The Illusion of Freedom
Between early to mid-August every year, British television obliges the conscience of the ever so minimally apologetic and rampantly nostalgic generation of Brits who bother to remember who Jawaharlal Nehru was. Apart from the naked fakir whose name simply refuses to be rendered irrelevant to the dynamics of the post-modern Westernized urban lifestyle, gone are the motley crew of the gaffe-prone 60+ pub honchos who used to fascinatingly remember the names of the London-educated demagogues who dared to threaten the King Emperor to strip him of the most prized jewel in the largest empire ever known to man.
While Channel 4 in Britain dishes out generous doses of the ever so gentlemanly Sir Mark Tully, schoolchildren as usual sit bored to death listening to the sermons of our studious Prime Minister as he addresses the nation from the podium at the Red Fort. Personalities far more charismatic than Dr Singh have adorned that podium, yet where they have led the nation to and indeed where they are leading it to remains far from clear even though custodians of the new India believe- and have us believe- that we are en route to superpower status.
Belief-.It stems from rational deductions calculated by the human brain after juggling a number of factors and possibilities in a given situation. Or does it? Does the environment around us really allow free will to exist? Can there ever be such a thing as 'free will'? The language we speak in, the forms of popular culture we emulate, our family structure, attitudes towards norms, the social, political, economic and indeed moral situation we grow up in- all of these factors subconsciously automate our understanding of this world.
India thinks she is free. Is she? Our history is described and understood in definitions developed and used initially by brilliant Western historians. Our institutions have developed out of the minds of Western political theorists, down to the minute details of accounting practices all the way to the separation of powers. Our religion is increasingly driving a wedge between communities, as it has so often done in other parts of the world but played a more or less inclusive role in India.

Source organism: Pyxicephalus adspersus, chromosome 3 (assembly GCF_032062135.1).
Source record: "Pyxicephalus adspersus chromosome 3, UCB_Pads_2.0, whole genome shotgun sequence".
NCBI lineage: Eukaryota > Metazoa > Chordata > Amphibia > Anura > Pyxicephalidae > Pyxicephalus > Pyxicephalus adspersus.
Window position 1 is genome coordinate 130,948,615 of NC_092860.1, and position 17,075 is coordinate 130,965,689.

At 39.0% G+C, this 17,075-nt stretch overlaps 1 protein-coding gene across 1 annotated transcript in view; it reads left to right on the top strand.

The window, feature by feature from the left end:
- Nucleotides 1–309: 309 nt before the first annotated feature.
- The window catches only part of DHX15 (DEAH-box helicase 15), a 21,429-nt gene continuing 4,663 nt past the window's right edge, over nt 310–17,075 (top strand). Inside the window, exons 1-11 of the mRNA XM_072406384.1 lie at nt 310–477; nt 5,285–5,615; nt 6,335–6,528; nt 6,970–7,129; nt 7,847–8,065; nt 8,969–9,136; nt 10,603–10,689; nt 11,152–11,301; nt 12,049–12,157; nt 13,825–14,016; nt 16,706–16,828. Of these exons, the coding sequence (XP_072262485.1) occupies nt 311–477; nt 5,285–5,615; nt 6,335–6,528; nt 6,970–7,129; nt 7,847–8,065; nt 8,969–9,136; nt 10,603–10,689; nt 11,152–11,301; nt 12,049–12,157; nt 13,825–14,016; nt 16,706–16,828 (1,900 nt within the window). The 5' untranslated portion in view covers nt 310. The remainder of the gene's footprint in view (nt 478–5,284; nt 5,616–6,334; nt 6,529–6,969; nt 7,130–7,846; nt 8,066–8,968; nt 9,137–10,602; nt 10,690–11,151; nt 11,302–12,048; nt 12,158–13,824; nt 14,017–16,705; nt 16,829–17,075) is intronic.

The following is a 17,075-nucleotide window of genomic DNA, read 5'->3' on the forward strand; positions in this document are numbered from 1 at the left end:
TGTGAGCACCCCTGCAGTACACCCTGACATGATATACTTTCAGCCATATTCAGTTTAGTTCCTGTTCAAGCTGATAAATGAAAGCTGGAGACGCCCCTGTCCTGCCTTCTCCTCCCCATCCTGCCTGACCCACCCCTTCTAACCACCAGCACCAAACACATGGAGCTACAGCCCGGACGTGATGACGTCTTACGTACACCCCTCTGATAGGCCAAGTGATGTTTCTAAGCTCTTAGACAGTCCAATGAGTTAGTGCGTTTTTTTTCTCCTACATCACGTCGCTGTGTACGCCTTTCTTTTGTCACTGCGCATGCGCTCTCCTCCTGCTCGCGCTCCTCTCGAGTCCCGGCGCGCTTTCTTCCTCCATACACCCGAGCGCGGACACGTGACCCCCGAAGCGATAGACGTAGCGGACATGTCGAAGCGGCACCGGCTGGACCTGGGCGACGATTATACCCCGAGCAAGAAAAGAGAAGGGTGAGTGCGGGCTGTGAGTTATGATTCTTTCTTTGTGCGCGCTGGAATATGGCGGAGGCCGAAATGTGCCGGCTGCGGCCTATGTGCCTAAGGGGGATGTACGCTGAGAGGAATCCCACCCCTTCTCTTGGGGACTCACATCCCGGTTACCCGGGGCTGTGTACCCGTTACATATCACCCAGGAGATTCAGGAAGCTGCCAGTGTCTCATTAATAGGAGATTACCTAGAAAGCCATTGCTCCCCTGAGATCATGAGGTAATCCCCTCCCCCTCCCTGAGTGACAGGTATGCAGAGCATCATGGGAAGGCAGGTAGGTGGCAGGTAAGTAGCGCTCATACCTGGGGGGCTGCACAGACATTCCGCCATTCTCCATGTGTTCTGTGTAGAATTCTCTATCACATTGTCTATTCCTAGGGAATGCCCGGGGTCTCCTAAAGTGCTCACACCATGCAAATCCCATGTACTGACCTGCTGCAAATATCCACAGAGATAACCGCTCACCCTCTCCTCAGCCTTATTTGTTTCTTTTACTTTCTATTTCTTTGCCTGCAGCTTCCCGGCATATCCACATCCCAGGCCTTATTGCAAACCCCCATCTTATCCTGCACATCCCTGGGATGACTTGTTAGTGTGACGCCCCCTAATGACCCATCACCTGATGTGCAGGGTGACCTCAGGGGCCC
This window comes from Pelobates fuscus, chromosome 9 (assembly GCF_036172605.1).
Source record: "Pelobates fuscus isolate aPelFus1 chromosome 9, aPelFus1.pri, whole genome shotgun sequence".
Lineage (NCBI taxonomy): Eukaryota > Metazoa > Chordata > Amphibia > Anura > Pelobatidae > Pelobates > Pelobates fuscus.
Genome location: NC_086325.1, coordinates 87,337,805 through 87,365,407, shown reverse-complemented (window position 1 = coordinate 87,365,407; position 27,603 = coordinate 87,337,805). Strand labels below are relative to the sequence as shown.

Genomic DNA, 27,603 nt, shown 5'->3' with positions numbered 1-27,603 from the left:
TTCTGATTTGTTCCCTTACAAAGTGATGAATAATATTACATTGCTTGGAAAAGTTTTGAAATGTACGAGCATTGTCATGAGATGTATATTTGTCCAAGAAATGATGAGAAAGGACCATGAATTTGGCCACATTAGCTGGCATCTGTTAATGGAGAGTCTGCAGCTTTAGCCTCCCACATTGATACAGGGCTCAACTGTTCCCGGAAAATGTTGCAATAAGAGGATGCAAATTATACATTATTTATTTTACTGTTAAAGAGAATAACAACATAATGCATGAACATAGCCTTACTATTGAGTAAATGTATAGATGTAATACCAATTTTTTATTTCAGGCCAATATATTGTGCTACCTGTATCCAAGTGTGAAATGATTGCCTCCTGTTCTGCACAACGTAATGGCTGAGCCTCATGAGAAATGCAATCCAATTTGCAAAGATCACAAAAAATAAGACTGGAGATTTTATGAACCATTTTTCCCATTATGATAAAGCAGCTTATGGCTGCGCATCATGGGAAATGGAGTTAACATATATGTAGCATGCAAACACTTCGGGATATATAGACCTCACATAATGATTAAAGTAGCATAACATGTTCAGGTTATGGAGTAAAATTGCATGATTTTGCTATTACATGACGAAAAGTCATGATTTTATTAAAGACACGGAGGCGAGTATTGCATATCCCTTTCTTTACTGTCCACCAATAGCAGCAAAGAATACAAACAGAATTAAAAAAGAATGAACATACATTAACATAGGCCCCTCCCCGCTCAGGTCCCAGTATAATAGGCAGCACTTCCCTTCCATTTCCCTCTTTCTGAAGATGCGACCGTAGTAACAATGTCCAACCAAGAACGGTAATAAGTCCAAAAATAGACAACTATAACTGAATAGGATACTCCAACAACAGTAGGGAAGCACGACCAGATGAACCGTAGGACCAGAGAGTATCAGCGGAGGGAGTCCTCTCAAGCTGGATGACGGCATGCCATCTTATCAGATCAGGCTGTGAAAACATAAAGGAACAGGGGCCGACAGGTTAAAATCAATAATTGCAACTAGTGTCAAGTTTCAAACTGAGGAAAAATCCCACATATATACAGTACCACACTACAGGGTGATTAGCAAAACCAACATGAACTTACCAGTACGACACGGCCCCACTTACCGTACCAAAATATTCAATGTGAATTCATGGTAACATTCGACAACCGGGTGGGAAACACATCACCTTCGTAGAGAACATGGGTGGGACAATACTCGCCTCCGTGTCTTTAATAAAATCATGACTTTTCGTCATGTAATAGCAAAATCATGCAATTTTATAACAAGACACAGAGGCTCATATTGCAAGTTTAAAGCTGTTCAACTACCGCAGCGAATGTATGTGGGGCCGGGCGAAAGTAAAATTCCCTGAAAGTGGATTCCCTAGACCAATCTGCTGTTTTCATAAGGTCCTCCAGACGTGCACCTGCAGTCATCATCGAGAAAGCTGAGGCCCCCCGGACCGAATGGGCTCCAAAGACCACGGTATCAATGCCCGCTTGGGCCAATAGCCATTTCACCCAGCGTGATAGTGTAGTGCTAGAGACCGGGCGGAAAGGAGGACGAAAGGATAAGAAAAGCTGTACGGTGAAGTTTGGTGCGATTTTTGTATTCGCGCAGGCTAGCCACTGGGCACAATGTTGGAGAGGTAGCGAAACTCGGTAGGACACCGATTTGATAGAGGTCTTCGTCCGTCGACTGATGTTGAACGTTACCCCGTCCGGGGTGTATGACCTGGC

This India may try to brush aside these observations by appealing to its youth to maintain its proud heritage. A certain Dr A P J Abdul Kalam personally told me so. But do we know what our heritage is? Remember that what we read in books about our past is written via Western ideological spectrums. Few notice the straitjacketing limitations imposed on vocabulary, intellectual expression and comprehension by the language that we choose to speak, think and write in. What are our values? What did our ancestors think our lifestyle ought to be? How should we see the world around us? No one knows the answers, because they are so deeply seeped in alien discourses that the original meaning may well have been fudged centuries ago- the lost knowledge of India , so to speak.
Can this India show the world what sets it apart from other emulators of Western lifestyle and culture? This is the India of drunken brawls outside city nightclubs, the India of sexual experimentation, the India of promiscuity, the India that ridicules the villager who can't manage English, the India that finds salsa cool and Bharatnatyam an oxymoron. This is the India of teenage pregnancies and abortions, the India of college going drug addicts, the India of faulty goods that continue to sell because of their foreign brands, the India of shopping malls being deemed superior to open air, the India of fair-skin products, the India of rip off television programmes, the India that does but does not think.
Oh India , what have you become? Have the warnings of Tagore fallen on deaf ears? What will you lead the world with if the clothes on your body, the tools in your hand and the brains in your skull are borrowed? The Victorian empire-mongers may be jumping in joy in their grave, for the nation they wished to forge out of the uncivilized barbarians has finally started to take shape.
What on earth are we celebrating? Our eagerness to get a better sovereign rating from international agencies has led us to sacrifice our intellectual ingenuity. In reality, we never really saw the light for much long after the 15th of August 1947, since we disposed off the light bearer the following January. Mohandas Gandhi taught us to keep our windows open but at the same time warned us not to be swept off our feet. Well, we aren't even in our own house now- so far we've been blown. There is nothing that sets an Indian apart from a Westerner, since everything stretching from our education to our language has converged.
This is the India whose mind is overthrown- in so far as it probably isn't even India anymore. What is India ? I don't know. A mere geographical location perhaps? What sets me apart as an Indian? I read the same book as my Welsh flat-mate did. Go figure.
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